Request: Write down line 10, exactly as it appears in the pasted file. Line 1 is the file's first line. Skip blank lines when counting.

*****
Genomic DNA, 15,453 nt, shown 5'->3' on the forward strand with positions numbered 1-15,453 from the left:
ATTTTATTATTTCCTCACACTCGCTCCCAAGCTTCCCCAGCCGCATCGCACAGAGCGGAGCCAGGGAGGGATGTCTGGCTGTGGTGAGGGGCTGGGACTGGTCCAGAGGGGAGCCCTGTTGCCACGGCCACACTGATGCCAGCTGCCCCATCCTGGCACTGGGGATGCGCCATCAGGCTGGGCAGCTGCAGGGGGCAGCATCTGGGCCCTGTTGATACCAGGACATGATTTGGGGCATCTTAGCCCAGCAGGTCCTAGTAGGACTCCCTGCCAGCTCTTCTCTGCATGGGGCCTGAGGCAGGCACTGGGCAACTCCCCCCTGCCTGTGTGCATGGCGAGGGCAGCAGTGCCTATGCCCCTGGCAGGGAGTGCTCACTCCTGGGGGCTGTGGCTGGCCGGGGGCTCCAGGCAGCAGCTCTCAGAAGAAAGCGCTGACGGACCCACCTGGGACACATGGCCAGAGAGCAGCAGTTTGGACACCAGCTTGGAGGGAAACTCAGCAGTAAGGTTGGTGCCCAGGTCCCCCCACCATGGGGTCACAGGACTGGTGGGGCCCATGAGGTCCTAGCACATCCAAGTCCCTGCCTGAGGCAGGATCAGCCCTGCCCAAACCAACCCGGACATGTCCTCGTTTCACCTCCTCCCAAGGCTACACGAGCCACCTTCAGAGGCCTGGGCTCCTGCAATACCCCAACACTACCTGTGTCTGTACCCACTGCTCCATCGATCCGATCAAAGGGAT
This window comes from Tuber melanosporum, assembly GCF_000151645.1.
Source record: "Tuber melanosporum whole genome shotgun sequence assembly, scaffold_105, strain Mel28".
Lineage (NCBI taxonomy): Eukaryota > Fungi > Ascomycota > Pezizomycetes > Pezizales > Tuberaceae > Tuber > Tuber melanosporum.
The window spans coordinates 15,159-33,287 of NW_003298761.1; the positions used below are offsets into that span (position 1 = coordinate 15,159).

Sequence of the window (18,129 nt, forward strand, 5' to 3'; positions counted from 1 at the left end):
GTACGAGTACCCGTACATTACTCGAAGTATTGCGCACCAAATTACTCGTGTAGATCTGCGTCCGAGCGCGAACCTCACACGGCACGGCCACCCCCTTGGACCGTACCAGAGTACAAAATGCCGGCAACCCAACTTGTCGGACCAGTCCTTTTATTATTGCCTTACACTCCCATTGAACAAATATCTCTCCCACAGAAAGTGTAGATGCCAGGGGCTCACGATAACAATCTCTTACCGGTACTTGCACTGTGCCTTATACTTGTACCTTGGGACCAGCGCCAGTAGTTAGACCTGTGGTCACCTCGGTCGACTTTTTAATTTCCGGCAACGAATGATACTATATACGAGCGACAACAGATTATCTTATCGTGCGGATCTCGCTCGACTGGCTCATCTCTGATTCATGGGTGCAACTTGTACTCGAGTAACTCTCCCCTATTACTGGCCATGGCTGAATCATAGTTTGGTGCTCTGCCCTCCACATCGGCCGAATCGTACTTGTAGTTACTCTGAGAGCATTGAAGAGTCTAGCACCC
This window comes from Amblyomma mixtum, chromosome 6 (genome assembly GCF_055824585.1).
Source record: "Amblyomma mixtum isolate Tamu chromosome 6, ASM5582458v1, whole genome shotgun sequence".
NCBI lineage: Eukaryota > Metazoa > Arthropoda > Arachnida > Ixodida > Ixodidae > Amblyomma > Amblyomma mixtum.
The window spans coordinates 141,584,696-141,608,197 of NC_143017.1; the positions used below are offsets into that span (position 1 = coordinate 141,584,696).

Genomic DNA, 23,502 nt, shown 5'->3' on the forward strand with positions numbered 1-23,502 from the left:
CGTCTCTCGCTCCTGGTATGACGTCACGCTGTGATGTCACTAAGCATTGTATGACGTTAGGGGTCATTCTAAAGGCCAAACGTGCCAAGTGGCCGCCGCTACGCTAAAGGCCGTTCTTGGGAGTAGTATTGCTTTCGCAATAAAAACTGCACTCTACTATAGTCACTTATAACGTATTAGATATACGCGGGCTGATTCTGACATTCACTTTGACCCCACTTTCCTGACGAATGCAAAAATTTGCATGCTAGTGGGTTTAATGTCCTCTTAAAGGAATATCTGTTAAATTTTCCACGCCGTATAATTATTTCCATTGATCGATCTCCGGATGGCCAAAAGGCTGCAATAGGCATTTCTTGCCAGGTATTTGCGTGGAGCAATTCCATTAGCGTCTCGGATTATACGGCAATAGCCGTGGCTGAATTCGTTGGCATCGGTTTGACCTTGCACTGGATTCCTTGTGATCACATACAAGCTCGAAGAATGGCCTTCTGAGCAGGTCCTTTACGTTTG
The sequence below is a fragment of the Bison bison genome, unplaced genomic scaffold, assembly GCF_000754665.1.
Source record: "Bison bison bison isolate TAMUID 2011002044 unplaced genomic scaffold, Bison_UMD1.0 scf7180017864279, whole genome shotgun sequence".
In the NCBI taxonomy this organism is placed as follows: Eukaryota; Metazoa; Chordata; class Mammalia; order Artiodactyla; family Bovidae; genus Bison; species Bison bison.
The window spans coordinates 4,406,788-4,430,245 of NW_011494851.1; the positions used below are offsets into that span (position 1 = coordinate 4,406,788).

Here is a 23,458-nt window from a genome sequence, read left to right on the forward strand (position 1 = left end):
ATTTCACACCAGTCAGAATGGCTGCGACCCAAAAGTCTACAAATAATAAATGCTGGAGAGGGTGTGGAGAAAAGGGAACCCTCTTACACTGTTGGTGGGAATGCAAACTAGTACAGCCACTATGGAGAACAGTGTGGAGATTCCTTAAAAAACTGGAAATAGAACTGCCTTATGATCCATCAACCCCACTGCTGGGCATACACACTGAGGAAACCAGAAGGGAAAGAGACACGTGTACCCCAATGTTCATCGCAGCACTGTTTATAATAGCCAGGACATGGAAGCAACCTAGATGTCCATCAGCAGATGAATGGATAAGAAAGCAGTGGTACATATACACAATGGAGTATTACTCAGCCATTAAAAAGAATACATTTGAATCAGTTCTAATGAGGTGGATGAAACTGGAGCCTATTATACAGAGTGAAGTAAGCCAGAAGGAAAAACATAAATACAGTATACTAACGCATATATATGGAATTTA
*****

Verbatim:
Source record: "Amblyomma mixtum isolate Tamu chromosome 6, ASM5582458v1, whole genome shotgun sequence".